The example here is the creation of an online weekly school newsletter; the intention is that this will be distributed via email, and will not be printed. The method we use here is equally applicable to creating magazines, brochures, annual reports and school project presentations.
First of all we open up Adobe Indesign. We then go to the top left File menu to choose the options of New and Document. At this point a dialog box opens up, with various options depending firstly on the output of the document. Adobe has, in the past few versions of Indesign, added to the number and type of Preset setups. These are for print as well as web and multi-media devices like i-Pads, i-Phones and Android devices.
If the newsletter is just a multi-page PDF to be distributed by email, but may be printed off by the recipients, we should choose the Print options from the drop-down menu. We are then presented with a number of fields for various settings. Set the Number of pages to 12 (for example) and untick the check-box marked Facing Pages, since the newsletter will be viewed on a screen or hand-held device.
Click the Preview check-box on the bottom left of the dialog box to see the page setup appear on your screen as you input the various values.
If, on the other hand, we were sending this document to a commercial printing provider we would keep this checked so as to see the left- and right-hand pages of a double-page spread. Some elements of the design may flow from one side of the spread to the other, and it’s useful for the designer to see this on the screen as (s)he designs the layout.
Next we specify the page size – this does not matter too much if the newsletter is online, but if it may be printed it’s best to set this to A4 since most domestic printers use this size of paper. Also set the page orientation to Portrait. The number of columns will vary from publication to publication, but a common setup is for two columns per page. The Gutter refers to the space between the two columns; try 4 mm to begin with – it can always be increased later on when you see the page on screen.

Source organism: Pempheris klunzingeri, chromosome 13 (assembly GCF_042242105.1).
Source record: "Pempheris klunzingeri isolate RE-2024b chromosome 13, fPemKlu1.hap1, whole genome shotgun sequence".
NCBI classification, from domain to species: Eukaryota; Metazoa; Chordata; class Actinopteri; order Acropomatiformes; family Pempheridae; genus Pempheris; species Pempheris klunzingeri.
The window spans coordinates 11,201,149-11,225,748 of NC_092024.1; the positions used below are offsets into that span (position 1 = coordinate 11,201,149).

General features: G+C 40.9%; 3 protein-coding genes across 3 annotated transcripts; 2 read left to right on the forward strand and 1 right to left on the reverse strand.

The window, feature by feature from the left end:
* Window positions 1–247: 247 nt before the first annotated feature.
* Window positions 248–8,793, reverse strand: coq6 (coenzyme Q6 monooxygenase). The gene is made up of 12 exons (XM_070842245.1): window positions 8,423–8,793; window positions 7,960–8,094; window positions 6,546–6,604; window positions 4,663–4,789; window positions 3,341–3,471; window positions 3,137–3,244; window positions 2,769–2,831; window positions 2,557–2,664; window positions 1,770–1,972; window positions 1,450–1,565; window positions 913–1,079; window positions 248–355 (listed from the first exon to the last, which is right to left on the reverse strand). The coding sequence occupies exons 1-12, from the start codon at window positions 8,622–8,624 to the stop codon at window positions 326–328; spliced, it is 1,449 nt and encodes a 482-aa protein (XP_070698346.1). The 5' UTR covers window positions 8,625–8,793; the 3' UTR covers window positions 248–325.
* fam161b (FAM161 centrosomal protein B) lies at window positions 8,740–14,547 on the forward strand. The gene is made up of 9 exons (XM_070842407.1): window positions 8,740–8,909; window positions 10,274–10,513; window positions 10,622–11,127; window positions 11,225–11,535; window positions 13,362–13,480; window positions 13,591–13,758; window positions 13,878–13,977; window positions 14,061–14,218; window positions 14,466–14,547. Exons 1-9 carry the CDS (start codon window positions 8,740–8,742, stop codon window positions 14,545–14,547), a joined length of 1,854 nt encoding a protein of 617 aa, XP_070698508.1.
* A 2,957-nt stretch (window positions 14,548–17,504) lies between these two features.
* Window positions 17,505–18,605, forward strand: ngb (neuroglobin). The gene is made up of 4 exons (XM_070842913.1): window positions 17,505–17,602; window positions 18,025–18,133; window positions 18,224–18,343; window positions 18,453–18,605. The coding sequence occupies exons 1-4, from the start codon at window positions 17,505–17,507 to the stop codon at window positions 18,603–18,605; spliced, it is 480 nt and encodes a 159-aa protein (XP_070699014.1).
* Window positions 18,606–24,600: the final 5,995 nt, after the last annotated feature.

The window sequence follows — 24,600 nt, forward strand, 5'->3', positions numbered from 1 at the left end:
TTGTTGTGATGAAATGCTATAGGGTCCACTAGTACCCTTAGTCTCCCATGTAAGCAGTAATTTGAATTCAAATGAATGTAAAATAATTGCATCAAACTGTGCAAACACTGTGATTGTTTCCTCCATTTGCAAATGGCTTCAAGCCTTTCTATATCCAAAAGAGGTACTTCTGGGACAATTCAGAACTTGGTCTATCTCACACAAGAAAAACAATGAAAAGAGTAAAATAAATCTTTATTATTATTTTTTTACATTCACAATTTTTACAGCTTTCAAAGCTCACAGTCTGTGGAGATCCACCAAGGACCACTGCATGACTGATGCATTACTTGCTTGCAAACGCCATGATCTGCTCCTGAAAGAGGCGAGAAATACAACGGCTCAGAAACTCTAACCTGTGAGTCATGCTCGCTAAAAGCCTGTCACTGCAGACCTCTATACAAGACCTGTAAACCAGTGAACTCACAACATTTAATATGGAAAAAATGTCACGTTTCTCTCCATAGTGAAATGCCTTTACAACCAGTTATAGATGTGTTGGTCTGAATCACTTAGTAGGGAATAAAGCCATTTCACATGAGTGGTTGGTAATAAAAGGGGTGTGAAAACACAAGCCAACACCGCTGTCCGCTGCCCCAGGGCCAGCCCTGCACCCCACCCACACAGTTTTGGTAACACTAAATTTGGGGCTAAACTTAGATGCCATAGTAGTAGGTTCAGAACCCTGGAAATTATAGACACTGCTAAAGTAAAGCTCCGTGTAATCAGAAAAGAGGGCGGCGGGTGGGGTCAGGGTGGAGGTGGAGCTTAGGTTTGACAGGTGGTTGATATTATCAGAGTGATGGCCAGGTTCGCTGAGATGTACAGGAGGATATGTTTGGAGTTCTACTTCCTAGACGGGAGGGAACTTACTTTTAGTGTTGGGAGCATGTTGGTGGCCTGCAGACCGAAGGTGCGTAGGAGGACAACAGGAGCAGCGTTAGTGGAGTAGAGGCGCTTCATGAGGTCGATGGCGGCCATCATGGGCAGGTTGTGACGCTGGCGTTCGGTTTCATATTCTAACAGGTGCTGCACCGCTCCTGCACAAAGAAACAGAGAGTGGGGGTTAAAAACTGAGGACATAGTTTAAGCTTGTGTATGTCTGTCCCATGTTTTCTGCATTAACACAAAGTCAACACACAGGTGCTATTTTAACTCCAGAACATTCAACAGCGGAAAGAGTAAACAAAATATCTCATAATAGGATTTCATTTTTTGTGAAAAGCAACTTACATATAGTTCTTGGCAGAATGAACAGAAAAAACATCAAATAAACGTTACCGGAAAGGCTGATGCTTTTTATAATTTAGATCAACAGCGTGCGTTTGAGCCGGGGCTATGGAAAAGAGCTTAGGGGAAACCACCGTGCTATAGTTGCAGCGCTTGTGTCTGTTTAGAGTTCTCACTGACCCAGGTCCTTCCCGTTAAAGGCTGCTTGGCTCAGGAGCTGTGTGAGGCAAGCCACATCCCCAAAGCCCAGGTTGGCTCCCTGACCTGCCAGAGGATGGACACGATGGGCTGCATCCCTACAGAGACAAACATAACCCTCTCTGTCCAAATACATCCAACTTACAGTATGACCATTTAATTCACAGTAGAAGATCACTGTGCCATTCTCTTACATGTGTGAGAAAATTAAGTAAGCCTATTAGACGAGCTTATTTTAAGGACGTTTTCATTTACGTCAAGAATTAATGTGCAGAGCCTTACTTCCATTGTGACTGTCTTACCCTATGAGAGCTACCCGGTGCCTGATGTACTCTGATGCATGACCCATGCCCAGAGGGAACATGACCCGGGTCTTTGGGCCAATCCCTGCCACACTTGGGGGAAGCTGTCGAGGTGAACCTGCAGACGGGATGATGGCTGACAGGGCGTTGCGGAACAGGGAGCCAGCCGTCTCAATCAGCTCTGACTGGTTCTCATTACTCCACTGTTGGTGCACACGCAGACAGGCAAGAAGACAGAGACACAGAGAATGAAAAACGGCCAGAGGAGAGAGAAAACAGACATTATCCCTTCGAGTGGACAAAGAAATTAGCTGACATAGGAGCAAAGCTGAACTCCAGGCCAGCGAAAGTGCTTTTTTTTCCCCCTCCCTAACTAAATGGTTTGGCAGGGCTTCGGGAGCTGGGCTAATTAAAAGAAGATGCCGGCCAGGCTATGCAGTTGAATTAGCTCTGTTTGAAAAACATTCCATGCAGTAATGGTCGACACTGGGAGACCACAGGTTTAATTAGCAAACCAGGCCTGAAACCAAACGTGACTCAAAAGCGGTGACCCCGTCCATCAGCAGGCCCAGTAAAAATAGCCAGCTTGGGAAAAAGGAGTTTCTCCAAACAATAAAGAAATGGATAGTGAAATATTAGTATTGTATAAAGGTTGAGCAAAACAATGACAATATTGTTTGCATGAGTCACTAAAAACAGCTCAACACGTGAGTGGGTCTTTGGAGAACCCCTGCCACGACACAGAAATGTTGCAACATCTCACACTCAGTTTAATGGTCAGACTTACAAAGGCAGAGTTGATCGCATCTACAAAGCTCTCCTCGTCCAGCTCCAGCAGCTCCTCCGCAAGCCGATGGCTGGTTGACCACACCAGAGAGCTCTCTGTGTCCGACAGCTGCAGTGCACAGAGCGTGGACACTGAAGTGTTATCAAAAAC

Next we address the margin size, which are non-printing guides to assist us in the design of the pages. We don’t want text (especially) to run too close to the edge of the page. First untick the small chain icon – this allows us to enter different values for each field. Change the Top and Bottom fields to 25mm, and the Inside and Outside fields to 15mm.
The Bleed and Slug values we may leave at zero since the document is not to be printed. These are used for printing colours to the edge of the paper, and for footnotes for book-binding; neither of which apply to our current example. If we like the setup and wish to save it for future use we could click the Save Preset button on the top right of the dialog box, and name it A4 Booklet, or something similar. This preset will later be found on the top drop-down list. Most designers will end up with a list a various page sizes which they use on a regular basis. Lastly hit the OK button, and OK again to open the new document.
Next we would create a template document for our regular school newsletter. This template would include items like Colour Swatches for the school colours, as well as tints of the various colours. We would also have Master page elements, like headers and footers, and side-bars. Page numbering may also be included, as well as a Masthead on page 1, with the school crest, title and issue numbers. Lastly various text styles would be included in the template for headers, paragraphs and bulleted lists. All of these topics are covered in other blog posts.
Once the template (indt file) is complete we would simply open this every week and add the new images and text articles, before exporting the PDF.
Many useful techniques and processes may be found in Indesign users forums and websites, as well as Adobe Users groups worldwide – most capital cities host such groups on a monthly basis, for example the Sydney Adobe Users group in Sydney’s CBD.
More tips and techniques can be found at Adobe.com. There are many tutorials and forums for designers to discuss topics and the latest Indesign features. See also many examples of our own clients’ work on our Facebook page.
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